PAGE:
It may sound odd to hear a Christian say: “I am glad I wasn’t involved in a church from early adolescence to early adulthood.” It seems even more eccentric to view this as a blessing. However, that is the way I have to see that span of my life.
True, I could have learned much more about the Bible and Christian practices had I been churched. But how do I know that I would have been strong enough to resist the images and verbiage I would have experienced? Even as I became a member of a traditional evangelical church after graduating from college in my early twenties, I was impacted by the lack of females in any role except Sunday school teacher of women or children. The one female missionary who spoke at our local Southern Baptist church during missions’ week was asked to speak from the right hand corner of the sanctuary floor rather than from the pulpit where all the male missionaries had spoken. I silently noted this inconsistency and intuited that females can be missionaries (perhaps freely ministering on the mission field but restricted at home). I felt hurt for her especially as I perceived her address to be the most anointed and effective of the entire conference.
Not being immersed in a local Body of Christ from mid-childhood to early adulthood meant that I did not intellectually accept as normative the full culture of the church. Many aspects of traditional church institutions seemed illogical to me in terms of pragmatic use of best talents/gifts and the biblical mandate given to the church. Yet, at a mostly subconscious level, I was still deeply and personally affected in my spirit and soul.
I was at that local church for a few years when I began having serious health problems that puzzled medical doctors. Hospital administered tests were inconclusive. My weight and health declined to the point that friends offered to take me to Mayo Clinic. However, I just didn’t feel that was the answer. I looked for other solutions. A chain of events led me to visit a small church co-pastored by a couple who had been trained at Bethesda Missionary Temple in Detroit, Michigan.
As I entered the church service at Bethesda Bible Church that next Sunday morning, I noticed that the ambiance of the praise and worship felt just like the presence of God I had once experienced as a child. The female minister, Mildred Lindsey, was the lead pastor and main expositor of the Word. Her ministry that day did not seem awkward to me in any way. Scripture, pastoral presence, and authority seemed to flow from her naturally as she preached.
I was so captivated by the atmosphere and preaching that I returned to the church that same week for the Wednesday night teaching service. Mildred Lindsey was again ministering the word. In the midst of her teaching, she turned briefly from her exposition and looked directly at me. In an unemotional, matter-of-fact voice, she said, “You have anger and bitterness against God.” She went right back to her teaching without missing a beat. Although the aside directed to me was unusual- something I had never experienced, I kept her words in my heart and went home to ponder them for a few days. On that Saturday, I set aside a special, solemn time for prayer. I stretched out my hands toward God dedicating my body, mind, soul, and life to Him asking that He take away any bitterness or anger that I had toward Him. Instantly, I felt something happen in my body and knew that I was healed.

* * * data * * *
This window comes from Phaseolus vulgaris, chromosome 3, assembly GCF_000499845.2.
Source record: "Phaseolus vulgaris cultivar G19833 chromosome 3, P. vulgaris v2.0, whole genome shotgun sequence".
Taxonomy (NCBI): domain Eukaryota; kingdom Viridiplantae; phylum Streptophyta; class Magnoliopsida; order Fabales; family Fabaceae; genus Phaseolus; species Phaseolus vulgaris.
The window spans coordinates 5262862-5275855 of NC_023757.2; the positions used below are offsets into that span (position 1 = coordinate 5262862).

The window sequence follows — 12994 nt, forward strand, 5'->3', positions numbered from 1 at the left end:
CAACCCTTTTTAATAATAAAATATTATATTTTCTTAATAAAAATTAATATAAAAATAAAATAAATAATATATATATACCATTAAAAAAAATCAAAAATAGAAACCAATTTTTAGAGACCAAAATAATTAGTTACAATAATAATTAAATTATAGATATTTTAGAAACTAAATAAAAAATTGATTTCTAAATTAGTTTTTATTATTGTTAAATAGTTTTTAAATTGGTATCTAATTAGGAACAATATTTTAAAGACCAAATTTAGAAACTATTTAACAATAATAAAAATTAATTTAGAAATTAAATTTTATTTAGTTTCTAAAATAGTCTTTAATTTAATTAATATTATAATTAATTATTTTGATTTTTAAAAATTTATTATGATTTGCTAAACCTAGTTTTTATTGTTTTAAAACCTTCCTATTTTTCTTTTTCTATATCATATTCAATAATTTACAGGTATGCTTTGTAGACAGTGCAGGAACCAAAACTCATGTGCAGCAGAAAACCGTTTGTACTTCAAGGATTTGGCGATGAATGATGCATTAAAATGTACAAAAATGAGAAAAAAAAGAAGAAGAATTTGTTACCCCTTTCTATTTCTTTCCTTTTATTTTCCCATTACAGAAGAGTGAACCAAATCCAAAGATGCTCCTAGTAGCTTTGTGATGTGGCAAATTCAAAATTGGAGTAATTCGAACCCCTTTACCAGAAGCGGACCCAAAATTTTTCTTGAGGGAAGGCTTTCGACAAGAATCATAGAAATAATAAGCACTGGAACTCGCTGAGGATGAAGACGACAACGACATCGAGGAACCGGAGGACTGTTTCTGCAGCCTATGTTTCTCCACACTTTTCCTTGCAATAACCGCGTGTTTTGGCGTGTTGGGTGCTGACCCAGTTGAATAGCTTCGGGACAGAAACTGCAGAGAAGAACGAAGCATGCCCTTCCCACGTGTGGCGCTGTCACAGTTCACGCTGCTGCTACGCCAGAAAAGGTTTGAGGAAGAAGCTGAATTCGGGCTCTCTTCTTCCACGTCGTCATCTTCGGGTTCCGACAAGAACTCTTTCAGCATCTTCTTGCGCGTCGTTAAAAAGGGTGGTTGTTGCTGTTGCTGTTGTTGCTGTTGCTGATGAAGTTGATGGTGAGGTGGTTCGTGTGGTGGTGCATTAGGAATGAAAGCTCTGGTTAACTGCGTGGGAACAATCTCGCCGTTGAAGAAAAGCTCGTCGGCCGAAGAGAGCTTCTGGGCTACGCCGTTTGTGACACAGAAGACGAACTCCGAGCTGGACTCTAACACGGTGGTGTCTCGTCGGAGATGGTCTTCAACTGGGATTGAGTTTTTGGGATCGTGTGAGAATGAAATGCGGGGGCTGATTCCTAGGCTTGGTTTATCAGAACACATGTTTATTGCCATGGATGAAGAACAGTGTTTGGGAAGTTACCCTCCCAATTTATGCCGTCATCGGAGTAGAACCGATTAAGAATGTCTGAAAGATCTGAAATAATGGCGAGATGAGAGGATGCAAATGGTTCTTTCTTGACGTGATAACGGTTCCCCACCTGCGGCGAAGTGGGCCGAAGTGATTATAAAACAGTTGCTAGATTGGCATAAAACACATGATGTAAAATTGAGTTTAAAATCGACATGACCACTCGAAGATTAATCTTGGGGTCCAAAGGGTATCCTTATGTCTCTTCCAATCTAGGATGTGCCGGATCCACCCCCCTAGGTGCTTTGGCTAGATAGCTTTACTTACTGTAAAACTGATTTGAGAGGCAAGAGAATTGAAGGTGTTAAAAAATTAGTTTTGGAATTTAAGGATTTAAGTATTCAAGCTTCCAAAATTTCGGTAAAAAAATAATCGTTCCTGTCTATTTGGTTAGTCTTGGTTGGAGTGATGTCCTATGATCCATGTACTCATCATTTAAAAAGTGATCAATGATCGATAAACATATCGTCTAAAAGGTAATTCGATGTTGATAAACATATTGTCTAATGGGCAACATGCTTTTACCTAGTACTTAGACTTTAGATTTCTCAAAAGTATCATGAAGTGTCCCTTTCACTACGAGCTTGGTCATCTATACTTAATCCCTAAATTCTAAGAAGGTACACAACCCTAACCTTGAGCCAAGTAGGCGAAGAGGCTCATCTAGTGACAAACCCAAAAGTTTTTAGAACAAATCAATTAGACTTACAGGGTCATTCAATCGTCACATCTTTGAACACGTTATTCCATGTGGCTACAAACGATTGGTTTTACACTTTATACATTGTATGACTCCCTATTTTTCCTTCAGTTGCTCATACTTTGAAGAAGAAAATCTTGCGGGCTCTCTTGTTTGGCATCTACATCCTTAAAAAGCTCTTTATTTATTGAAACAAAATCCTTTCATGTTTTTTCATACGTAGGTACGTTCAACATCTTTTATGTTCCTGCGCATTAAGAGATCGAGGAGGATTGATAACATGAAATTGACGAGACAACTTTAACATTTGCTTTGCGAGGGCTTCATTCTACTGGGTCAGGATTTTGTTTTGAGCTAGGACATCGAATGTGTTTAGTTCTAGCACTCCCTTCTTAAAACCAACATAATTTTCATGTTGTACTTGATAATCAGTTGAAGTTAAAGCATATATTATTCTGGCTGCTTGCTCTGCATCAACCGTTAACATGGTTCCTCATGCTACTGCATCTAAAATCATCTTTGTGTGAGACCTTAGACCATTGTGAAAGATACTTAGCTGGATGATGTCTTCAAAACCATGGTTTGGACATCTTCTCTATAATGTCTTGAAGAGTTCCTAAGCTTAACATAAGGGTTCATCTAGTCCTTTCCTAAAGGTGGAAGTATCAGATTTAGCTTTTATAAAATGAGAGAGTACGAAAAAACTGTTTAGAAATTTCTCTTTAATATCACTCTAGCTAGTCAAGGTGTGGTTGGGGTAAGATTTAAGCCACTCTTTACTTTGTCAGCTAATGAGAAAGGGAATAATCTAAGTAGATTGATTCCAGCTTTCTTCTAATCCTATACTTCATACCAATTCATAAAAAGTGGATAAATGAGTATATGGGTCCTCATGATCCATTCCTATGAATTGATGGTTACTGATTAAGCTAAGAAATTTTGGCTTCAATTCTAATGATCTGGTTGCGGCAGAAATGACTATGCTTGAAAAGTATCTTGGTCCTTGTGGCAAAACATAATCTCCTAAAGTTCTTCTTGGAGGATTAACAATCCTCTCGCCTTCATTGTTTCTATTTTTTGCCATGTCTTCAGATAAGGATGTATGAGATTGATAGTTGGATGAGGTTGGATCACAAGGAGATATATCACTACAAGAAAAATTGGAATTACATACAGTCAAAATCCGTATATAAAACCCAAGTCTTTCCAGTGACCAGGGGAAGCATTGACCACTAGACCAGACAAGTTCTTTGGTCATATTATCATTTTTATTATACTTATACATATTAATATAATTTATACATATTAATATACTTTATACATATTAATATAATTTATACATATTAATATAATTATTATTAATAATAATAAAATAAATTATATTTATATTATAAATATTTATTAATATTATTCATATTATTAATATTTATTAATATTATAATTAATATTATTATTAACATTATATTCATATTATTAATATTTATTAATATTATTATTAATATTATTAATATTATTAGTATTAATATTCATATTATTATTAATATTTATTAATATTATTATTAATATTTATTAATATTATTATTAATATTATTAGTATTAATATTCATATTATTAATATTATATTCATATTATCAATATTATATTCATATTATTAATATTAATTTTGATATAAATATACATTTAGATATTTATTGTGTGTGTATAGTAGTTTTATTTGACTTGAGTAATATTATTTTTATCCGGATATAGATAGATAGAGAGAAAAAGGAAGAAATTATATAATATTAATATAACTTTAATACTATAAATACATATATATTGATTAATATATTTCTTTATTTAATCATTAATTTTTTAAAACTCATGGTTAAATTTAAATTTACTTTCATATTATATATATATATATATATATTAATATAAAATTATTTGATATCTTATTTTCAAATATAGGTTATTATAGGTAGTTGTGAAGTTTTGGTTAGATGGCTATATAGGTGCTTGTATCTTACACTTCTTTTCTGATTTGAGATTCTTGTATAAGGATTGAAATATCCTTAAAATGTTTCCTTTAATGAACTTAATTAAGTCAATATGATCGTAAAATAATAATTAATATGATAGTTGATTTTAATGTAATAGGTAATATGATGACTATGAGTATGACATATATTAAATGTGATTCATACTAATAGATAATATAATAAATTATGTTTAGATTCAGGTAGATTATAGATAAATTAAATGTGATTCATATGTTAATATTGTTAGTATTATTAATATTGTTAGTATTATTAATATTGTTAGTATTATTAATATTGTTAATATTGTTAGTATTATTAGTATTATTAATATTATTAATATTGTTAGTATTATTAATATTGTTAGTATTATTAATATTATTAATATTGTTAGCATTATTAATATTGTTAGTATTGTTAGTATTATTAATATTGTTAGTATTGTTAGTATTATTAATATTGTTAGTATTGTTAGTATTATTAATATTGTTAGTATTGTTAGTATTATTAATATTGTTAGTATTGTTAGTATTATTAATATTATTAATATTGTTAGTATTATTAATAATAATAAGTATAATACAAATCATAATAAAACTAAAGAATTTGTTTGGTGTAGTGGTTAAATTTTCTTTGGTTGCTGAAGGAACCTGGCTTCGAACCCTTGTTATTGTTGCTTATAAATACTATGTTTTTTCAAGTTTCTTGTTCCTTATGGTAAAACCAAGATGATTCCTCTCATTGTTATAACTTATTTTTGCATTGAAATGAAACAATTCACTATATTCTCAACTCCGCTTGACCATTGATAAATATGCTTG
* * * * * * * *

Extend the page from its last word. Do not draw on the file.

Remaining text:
While at the Baptist church I had attended previously, I perceived God strongly calling me to full time service. The call resounded deep in my soul. It was holy and solemn. I was excited and sincere in my “Yes” to God. I felt treasured by Him, honored that He would want to use my gifts and my talents. Since all I knew a woman could do was become a missionary, I applied to the Southern Baptist Missionary Board.
While waiting to hear from them, I began checking off the list of requirements. I had a college degree as required and was almost finished with my masters. I was not yet debt free, so I created a plan that would satisfy that goal in less than a year. I began praying more earnestly and spending more time studying the Bible. I was in church every time the doors opened. Several weeks passed, and I received a letter from SBMB.
It was a letter of rejection. I was devastated! What I did not realize then was that I had made God and the denomination synonymous. When the institution rejected me, I intuited that in a sadistic act of cruelty, God had called me then rejected me. As I swallowed the decision and went on with my life, my broken heart quietly became bitter and angry. And I began to die. The disappointment was buried so deeply that I couldn’t even perceive it.